Tuesday, May 6, 2008

Explain something to me

Megan grew up in NYC, and visiting chain restaurants is an exotic form of slumming for her, an adventure. Suburbia is a fascinating, foreign land where strange people practice bizarre customs, a place Megan knows primarily through television.
So how the fuck does she feel qualified to pontificate on the nature of the suburban restaurant scene? What is she even talking about?

chain restaurants aren't bad. They just aren't good, either.

Chain food reduces the volatility of your dining experience. You rarely have a really great meal, a memorable meal, at a chain. (Your date throwing up his Shrimp Fra Diavolo does not count.) But you also rarely have a really bad one. People have forgotten about all the really bad restaurant food there used to be--and still is, in places that don't have the density or income to support chain restaurants. People look at the rich individually owned markets of the few big cities that have them, and the great family owned places in their own area, and conclude that chain restaurants must be dragging America's food tastes down.
You're right, I have forgotten it, because I never fucking ate it. What the fuck is she even talking about? In Megan's mind the masses ate gruel until Chili's came along? The restaurants I grew up with upstate have largely closed because families don't go to them anymore, instead they stay at the mall and go to a chain. The restaurants I grew up with were way the fuck better than chain restaurants, because they served professionally made food prepared with good ingredients, not mass produced pre frozen entrees that are microwaved before being served. Yes, my family could afford to go to decent places, but it's not like I was putting on a blazer to sit to eat.
But before chain restaurants the restaurant industry wasn't subject to the marketplace, or so it seems Megan believes, so chains are a godsend in her mind.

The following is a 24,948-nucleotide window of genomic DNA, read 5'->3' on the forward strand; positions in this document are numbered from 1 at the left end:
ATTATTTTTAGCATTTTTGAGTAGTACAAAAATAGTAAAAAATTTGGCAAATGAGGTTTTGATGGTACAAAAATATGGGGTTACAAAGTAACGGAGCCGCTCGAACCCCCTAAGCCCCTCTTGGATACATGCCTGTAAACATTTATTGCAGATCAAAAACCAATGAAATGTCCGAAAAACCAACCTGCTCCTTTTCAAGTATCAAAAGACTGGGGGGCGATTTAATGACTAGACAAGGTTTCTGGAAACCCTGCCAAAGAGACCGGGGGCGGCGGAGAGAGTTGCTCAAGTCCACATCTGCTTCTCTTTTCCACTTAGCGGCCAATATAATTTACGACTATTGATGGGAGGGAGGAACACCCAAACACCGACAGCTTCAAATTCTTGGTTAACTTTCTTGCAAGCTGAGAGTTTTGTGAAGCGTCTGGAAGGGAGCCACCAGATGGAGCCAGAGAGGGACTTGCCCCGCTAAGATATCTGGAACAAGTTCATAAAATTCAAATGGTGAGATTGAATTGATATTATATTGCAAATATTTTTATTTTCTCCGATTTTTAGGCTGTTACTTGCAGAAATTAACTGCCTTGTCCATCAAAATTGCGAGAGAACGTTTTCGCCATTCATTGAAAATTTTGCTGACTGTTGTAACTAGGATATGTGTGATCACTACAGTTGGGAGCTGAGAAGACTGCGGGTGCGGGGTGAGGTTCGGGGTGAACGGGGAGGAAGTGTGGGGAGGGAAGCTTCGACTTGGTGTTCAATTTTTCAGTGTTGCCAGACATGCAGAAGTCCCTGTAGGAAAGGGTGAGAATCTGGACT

The chains are putting a floor on quality; any family owned restaurant that cannot provide at least as good food and service as a chain has gone out of business. The average family owned restaurant is probably better than a similar chain, but that doesn't mean that if the chains went away, we'd have better food. We'd have a lot of soggy pasta and awful hotel buffets--remember those, small town America? Not an improvement.
No, I don't remember them. Not at restaurants. Because shitty restaurants close, and you forget them, unless you're Megan and had a bad experience while visiting the grandparents one year, or are stupid enough to eat hotel buffet food at the Holiday Inn in Bumblefuck.
I can't keep snarking. I don't know why, but it really pisses me off for Megan to suggest that food in the non-urban US was inedible until Outback started selling burnt, flavorless burgers. It's the worst kind of snobbery, because it presumes the unwashed masses were just too dumb not to frequent bad restaurants until chains opened up, and that cuisine only exists in an urban context. There were more options than McDonald's and HoJo's before the chains came, Megan. Maybe if you had the slightest idea what you were talking about you'd know that, snob.


Clever Pseudonym said...

That, and there's an assumption there about people's motives for dining out. Sometimes I don't go out for great food. I do it to relax, spend time with friends and spare myself the hassle of dishes and cleaning up. The Olive Garden gets that done. Sure, it's not that authentic or gourmet, but it's definitely edible. Besides, a few weeks ago, I went to one of those independent, super-hip, supposedly gourmet restaurants that didn't have a bottle of wine for less than a hundred bucks. I wound up paying $30 for a plate of pasta that really wasn't all that much better than what I would get for $8.00 at the Olive Garden. And they didn't even have unlimited salad and breaksticks!

M. Bouffant said...

The restaurants I grew up with upstate have largely closed because families don't go to them anymore, instead they stay at the mall and go to a chain.

And it's much more likely that the restaurants Megan refers to as not reaching the bottom floor of quality (or whatever she said) can't afford to get into the mall in the first place, if they wanted to. There's your "free" market for you.

Matt P said...

In Megan's mind the masses ate gruel until Chili's came along?

Not gruel, grease. And not the good kind of grease you get with delicious pizza and burgers, but a slime of melted Crisco slicked through every dish.

I hate to say it, but the comments you quote here jibe with my experiences growing up in a rural area surrounded by small towns. The food at the locally-owneds generally sucked hard. Maybe the local joints you grew up with made good food from fresh ingredients, but those from my childhood served up deep-fried frozen chicken cutlets and overcooked veg from a can. When the chains finally started coming in, their food genuinely seemed like a revelation.

The chains didn't inspire a "floor of quality", though. On trips back to my family, I see that most of the crappy mom-and-pops have survived, and are as terrible as ever. Oddly, they aren't noticeably cheaper than the chains, but they do appeal to the proudly anti-elitist element.